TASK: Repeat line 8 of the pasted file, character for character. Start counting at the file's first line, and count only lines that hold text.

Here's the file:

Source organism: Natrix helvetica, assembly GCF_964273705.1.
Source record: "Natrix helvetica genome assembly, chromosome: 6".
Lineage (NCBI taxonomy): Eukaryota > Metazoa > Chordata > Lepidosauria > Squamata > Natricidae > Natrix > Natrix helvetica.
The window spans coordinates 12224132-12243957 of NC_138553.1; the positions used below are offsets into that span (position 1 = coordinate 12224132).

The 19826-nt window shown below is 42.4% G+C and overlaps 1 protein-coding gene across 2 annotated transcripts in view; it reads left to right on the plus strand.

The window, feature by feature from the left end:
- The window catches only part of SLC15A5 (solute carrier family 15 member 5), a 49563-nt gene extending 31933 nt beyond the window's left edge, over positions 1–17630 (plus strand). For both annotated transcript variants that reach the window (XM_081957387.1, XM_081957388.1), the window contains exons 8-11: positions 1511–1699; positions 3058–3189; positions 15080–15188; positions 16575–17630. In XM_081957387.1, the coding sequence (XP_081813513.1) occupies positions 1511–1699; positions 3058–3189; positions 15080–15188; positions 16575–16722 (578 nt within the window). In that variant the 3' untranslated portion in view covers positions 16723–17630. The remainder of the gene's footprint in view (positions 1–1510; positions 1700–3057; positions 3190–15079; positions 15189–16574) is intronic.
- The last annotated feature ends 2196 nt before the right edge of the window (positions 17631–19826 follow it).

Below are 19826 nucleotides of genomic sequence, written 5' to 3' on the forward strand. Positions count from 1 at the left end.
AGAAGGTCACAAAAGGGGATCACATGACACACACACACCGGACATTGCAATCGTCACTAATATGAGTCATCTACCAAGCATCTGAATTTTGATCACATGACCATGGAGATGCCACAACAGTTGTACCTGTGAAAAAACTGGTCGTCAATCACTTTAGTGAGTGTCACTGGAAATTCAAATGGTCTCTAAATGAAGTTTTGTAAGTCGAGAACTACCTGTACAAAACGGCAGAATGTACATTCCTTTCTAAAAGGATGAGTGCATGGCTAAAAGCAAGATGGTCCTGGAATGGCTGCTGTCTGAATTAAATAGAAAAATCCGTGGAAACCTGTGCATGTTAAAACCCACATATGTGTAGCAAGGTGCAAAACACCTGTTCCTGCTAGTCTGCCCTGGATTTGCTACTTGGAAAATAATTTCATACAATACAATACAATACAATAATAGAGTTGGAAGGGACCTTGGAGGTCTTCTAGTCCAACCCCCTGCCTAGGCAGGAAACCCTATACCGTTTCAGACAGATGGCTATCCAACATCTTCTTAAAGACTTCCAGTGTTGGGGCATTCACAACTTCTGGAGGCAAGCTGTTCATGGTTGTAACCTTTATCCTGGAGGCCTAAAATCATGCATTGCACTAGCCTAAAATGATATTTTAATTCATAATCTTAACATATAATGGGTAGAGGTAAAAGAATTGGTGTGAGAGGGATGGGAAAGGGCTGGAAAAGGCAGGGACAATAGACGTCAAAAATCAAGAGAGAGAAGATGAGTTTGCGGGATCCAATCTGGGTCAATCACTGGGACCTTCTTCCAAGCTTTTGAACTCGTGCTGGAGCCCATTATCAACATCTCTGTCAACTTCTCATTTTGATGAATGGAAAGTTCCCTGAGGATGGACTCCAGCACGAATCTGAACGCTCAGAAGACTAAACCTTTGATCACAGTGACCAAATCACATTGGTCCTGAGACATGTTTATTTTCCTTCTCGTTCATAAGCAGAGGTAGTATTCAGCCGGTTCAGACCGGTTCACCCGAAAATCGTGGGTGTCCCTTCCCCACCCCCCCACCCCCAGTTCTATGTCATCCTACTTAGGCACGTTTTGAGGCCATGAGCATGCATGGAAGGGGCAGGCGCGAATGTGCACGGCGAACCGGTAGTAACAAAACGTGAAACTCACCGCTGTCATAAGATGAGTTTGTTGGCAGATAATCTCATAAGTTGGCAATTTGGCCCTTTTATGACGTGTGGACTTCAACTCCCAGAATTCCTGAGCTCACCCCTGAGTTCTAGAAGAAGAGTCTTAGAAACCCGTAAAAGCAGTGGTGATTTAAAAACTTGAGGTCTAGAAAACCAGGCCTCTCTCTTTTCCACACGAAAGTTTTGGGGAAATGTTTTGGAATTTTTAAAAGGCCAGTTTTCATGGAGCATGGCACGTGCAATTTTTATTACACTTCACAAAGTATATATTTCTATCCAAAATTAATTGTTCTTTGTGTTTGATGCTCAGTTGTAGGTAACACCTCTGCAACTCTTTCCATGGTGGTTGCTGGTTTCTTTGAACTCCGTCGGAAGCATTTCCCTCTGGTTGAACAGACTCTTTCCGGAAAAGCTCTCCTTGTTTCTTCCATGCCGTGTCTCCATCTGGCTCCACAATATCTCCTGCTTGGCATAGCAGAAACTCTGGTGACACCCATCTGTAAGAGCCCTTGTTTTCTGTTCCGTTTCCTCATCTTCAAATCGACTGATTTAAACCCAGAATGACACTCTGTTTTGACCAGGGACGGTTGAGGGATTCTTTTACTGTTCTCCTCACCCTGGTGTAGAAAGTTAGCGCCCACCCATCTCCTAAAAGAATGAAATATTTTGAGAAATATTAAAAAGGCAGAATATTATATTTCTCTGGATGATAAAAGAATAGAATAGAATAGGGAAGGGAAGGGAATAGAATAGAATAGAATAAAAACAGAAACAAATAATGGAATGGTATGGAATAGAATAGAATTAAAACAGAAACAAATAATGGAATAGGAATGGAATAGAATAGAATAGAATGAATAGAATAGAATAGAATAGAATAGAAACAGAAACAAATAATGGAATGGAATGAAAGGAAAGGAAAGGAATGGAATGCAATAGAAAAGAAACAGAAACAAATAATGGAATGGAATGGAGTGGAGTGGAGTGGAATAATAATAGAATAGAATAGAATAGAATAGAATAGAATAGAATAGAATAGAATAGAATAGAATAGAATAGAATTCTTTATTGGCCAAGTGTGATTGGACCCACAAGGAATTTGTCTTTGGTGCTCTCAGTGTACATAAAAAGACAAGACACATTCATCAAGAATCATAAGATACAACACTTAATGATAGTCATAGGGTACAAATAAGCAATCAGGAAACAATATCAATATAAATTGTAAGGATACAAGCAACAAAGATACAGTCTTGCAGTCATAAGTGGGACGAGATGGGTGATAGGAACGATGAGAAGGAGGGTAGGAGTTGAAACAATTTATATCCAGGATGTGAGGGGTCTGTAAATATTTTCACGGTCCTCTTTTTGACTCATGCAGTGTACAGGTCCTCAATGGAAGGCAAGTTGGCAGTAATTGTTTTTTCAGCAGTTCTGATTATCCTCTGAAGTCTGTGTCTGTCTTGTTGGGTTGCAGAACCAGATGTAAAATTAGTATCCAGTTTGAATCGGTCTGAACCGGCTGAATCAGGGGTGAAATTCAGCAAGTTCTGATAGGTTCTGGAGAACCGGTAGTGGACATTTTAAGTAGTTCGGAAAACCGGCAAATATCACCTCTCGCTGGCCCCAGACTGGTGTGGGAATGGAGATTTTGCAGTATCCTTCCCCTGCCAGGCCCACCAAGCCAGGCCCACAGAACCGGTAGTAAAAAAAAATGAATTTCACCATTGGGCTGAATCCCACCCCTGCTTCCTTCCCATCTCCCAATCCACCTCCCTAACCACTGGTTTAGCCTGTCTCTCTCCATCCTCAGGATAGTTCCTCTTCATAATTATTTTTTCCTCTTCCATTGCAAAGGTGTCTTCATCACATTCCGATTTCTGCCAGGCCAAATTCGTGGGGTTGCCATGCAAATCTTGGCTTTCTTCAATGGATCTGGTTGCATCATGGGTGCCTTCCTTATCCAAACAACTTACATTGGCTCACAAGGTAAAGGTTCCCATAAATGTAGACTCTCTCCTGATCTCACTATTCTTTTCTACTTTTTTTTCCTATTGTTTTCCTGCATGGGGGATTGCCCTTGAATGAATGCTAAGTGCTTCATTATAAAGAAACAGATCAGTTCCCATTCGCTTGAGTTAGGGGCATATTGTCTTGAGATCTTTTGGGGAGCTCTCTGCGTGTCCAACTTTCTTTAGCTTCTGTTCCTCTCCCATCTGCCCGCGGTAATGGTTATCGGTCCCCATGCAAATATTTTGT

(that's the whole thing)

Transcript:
- The last annotated feature ends 2196 nt before the right edge of the window (positions 17631–19826 follow it).